November 5, 2018
By: Heather Galloway, CID Account Executive
There is a mass exodus of experience and knowledge ready to walk out the door of your company. This only adds to the greatest fears of business owners across industries who are already losing sleep over finding and retaining great talent. Traditionally, this fear has been about finding qualified candidates, but there is a rising trend in increasing employee turnover due to retirement. Statistics show 10,000 baby boomers will retire each day, and regardless of the industry, you find yourself in currently, you are starting to feel the shift and change. There is an impending gap in the workforce. While these future openings will create room for Millennial or Gen Z employees to grow and progress through a career, business owners across the board will face a larger problem than just trying to fill those open positions. If we as businesses do not do something to address this issue, we run the risk of an imminent knowledge gap and lack of expertise among more inexperienced teams.
The aforementioned statistics indicate a large number of baby boomers headed toward retirement, but the story they do not tell are the numerous individuals who will not be able to afford it. Whether in part because of the financial crisis, issues with social security, or rising cost of living, many baby boomers are looking at retirement in their 70s once they have had a chance to build up their savings. 3 out of 5 baby boomers plan on continuing employment past the age of 65 according to the Transamerica Center for Retirement Studies. However, not all of these extended careers will be due to financial motivations. This generation is also a group of hardworking employees and the last thing they want to do is retire and become sedentary. Many of these individuals will look for a hobby or volunteer opportunity to stay active and healthy into their older years.
There is an opportunistic overlap between company needs and the desires and needs of this baby boomer generation. Take the insurance industry, for example, it is difficult to find a young, quality candidate with expertise in insurance. Instead, hire a candidate with a great work ethic who is well suited for sales and building relationships and then teach them insurance. While this is a great practice, there are few agencies with the resources to provide that type of in-depth training while attending the day-to-day business needs. What if, instead of letting the wealth of knowledge and expertise retire and walk out the door, we begin to offer these employees an option: part-time training and consulting for the company on a contract basis. This option provides flexibility for the individual and an opportunity for them to stay active and involved, giving back to the industry and investing in future talent. For companies, this solution would provide resources solely dedicated to training and information sharing while direct employees continue to provide excellent service.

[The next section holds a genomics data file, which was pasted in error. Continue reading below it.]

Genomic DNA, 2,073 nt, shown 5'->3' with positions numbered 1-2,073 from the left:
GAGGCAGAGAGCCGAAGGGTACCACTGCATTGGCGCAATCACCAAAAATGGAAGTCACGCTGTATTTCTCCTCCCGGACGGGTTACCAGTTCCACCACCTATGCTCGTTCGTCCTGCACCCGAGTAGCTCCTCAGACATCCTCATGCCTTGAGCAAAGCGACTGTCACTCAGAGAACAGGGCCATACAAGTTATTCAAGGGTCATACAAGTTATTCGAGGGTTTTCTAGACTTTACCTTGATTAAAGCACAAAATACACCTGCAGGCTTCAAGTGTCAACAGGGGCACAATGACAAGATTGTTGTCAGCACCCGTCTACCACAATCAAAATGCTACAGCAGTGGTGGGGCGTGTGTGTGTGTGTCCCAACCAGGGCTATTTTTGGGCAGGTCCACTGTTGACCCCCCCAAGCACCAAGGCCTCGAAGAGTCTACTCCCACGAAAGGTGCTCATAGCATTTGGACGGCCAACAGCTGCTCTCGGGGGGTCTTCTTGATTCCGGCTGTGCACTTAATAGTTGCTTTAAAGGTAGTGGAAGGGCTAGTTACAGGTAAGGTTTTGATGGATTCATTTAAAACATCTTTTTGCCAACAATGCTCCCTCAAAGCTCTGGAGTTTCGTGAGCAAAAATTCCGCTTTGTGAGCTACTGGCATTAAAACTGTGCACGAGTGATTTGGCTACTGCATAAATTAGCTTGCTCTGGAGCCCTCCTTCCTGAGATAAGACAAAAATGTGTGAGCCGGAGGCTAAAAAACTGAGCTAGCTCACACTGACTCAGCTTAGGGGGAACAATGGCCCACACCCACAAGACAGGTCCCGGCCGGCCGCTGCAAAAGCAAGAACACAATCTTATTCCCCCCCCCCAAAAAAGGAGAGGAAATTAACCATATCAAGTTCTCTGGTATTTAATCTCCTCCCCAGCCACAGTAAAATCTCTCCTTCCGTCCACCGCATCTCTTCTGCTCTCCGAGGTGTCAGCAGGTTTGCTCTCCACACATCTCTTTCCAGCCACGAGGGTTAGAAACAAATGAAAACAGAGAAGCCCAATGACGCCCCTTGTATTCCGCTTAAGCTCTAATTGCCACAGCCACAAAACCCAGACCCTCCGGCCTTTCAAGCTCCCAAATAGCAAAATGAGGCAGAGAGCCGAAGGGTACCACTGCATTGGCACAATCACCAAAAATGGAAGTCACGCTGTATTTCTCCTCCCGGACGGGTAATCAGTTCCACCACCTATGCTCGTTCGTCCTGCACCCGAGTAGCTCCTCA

The insurance industry is not the only industry that could adopt such a model. For blue-collar, labor-intensive industries, there is a more apparent advantage to utilizing this consultant/mentor position. According to the National Safety Council, currently only 1 in 5 new workers receive safety training, and employees in their first month on the job have more than 3 times the risk for a lost-time injury than longer-term workers. Creating mentor positions for baby boomers reduces the physical strain on older employees and keeps them engaged, but you also utilize their expertise to mentor and train new talent, helping to mitigate losses with inexperienced employees. Baby boomers leaving the workforce is truly a business risk, but companies can leverage this risk to reduce Workers Compensation claims and create an efficient, internal training program to better their companies and industries alike.
At Thomas McGee Group, we are experts in risk management. We view all business risk in the same light, and we provide much more than traditional insurance. We have seen incredible successes for our clients in the alternative risk space, and in our eyes, this soft cost of losing talent is no different from every other risk your business faces. We will all face this baby boomer exodus, and that time is quickly approaching. The question is how companies and industries will adapt. Let us commit to being flexible and innovative. Use this opportunity to redesign retirement in your industry to achieve future growth and success.